RGS proteins: more than just GAPs for heterotrimeric G proteins

Trends Cell Biol. 1999 Apr;9(4):138-44. doi: 10.1016/s0962-8924(99)01515-9.


Members of the newly described RGS family of proteins have a common RGS domain that contains GTPase-activating activity for many Galpha subunits of heterotrimeric G proteins. Their ability to dampen signalling via Galphai-, Galphaq- and Galpha12/13-coupled pathways makes them crucial players in mediating the multitude of cellular processes controlled by heterotrimeric G proteins. Some RGS proteins also contain additional motifs that link them to other signalling networks, where they constitute effector-type molecules. This review summarizes recent findings on RGS proteins, especially those that implicate RGS proteins in more than just enhancing the GTPase activity of their Galpha subunit targets.

Publication types

  • Research Support, U.S. Gov't, P.H.S.
  • Review

MeSH terms

  • Adaptor Proteins, Signal Transducing
  • Animals
  • Chemical Phenomena
  • Chemistry, Physical
  • Dishevelled Proteins
  • Drosophila melanogaster / metabolism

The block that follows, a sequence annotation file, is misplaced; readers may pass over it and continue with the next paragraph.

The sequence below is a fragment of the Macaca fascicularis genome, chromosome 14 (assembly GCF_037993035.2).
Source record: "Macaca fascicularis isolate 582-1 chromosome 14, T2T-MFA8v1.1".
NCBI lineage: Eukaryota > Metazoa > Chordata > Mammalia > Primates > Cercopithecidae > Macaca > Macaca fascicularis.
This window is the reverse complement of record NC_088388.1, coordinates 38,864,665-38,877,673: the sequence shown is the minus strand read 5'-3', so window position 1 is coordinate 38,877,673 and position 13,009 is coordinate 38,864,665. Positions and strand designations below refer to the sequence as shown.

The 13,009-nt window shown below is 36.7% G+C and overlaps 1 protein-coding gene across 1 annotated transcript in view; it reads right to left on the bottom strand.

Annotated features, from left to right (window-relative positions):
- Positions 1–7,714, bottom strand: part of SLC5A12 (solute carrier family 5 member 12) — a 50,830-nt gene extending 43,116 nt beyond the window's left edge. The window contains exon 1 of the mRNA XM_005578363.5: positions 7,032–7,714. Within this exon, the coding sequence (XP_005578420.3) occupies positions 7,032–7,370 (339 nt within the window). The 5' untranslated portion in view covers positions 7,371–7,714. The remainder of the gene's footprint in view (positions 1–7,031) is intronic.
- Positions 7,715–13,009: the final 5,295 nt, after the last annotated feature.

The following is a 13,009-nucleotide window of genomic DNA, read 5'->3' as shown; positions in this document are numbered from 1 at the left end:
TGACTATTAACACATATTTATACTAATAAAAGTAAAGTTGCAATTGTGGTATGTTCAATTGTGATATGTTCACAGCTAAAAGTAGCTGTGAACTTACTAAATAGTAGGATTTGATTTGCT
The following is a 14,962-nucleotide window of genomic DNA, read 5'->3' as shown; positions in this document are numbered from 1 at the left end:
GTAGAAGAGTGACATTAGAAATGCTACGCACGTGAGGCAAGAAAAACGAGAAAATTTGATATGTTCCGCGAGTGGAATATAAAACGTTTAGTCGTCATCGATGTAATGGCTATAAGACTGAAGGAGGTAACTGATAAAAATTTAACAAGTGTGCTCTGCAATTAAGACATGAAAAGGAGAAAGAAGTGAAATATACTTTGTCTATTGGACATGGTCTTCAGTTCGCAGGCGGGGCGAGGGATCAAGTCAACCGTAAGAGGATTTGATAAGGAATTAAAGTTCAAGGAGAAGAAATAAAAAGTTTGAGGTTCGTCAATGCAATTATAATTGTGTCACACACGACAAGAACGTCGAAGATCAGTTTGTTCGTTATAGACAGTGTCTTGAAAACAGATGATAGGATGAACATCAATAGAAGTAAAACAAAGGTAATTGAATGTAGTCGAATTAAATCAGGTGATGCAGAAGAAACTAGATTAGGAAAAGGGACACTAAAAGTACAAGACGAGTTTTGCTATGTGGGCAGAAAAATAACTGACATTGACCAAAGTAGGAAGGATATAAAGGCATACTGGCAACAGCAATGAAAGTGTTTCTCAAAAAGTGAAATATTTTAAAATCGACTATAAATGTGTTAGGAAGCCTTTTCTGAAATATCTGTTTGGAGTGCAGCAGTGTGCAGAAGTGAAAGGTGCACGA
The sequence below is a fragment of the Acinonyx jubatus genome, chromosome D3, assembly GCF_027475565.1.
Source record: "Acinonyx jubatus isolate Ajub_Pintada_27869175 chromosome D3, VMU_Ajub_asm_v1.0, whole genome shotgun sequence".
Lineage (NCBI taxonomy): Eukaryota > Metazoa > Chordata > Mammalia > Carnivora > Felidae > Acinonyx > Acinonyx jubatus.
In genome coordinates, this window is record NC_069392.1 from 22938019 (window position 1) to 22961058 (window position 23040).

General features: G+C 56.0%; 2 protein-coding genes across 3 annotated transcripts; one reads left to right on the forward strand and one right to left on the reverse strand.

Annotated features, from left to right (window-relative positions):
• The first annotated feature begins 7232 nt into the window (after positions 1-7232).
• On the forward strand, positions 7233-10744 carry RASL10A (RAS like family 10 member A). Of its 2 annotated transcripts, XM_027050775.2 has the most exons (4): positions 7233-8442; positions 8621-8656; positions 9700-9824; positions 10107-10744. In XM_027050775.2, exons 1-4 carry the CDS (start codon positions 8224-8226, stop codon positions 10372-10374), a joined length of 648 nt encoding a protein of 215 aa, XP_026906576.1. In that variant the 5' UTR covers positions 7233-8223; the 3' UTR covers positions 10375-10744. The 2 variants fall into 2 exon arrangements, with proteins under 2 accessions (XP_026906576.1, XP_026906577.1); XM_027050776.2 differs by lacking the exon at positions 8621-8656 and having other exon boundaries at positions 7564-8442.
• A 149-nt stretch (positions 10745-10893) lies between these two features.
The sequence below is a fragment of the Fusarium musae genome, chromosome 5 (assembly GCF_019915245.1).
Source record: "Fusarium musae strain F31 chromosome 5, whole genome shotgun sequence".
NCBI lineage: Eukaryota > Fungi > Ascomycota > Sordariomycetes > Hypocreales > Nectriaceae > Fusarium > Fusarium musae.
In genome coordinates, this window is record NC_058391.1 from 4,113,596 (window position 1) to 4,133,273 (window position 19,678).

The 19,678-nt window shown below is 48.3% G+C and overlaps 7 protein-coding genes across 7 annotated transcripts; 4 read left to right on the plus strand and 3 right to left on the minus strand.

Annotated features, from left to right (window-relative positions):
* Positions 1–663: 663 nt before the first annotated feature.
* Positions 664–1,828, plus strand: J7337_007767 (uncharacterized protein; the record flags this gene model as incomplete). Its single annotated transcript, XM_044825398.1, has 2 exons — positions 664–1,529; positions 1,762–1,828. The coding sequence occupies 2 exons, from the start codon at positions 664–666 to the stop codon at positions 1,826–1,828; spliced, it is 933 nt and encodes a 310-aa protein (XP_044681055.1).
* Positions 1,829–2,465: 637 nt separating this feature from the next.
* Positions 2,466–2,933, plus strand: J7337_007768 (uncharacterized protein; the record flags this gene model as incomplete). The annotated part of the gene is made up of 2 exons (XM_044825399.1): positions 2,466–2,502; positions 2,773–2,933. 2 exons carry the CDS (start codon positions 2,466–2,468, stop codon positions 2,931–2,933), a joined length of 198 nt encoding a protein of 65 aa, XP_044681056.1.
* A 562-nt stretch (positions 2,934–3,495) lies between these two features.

• GTP Phosphohydrolases / metabolism*
  • GTP-Binding Proteins / physiology*
  • GTPase-Activating Proteins
  • Macromolecular Substances
  • Mammals / metabolism
  • Membrane Proteins / metabolism
  • Models, Biological
  • Multigene Family
  • Organ Specificity
  • Phosphoproteins / physiology
  • Protein Conformation
  • Proteins / classification
  • Proteins / physiology*
  • Rats
  • Signal Transduction / physiology*
  • Structure-Activity Relationship
  • Subcellular Fractions / metabolism
  • Transcription, Genetic


  • Adaptor Proteins, Signal Transducing
  • Dishevelled Proteins
  • GTPase-Activating Proteins
  • Macromolecular Substances
  • Membrane Proteins
  • Phosphoproteins
  • Proteins
  • GTP Phosphohydrolases
  • GTP-Binding Proteins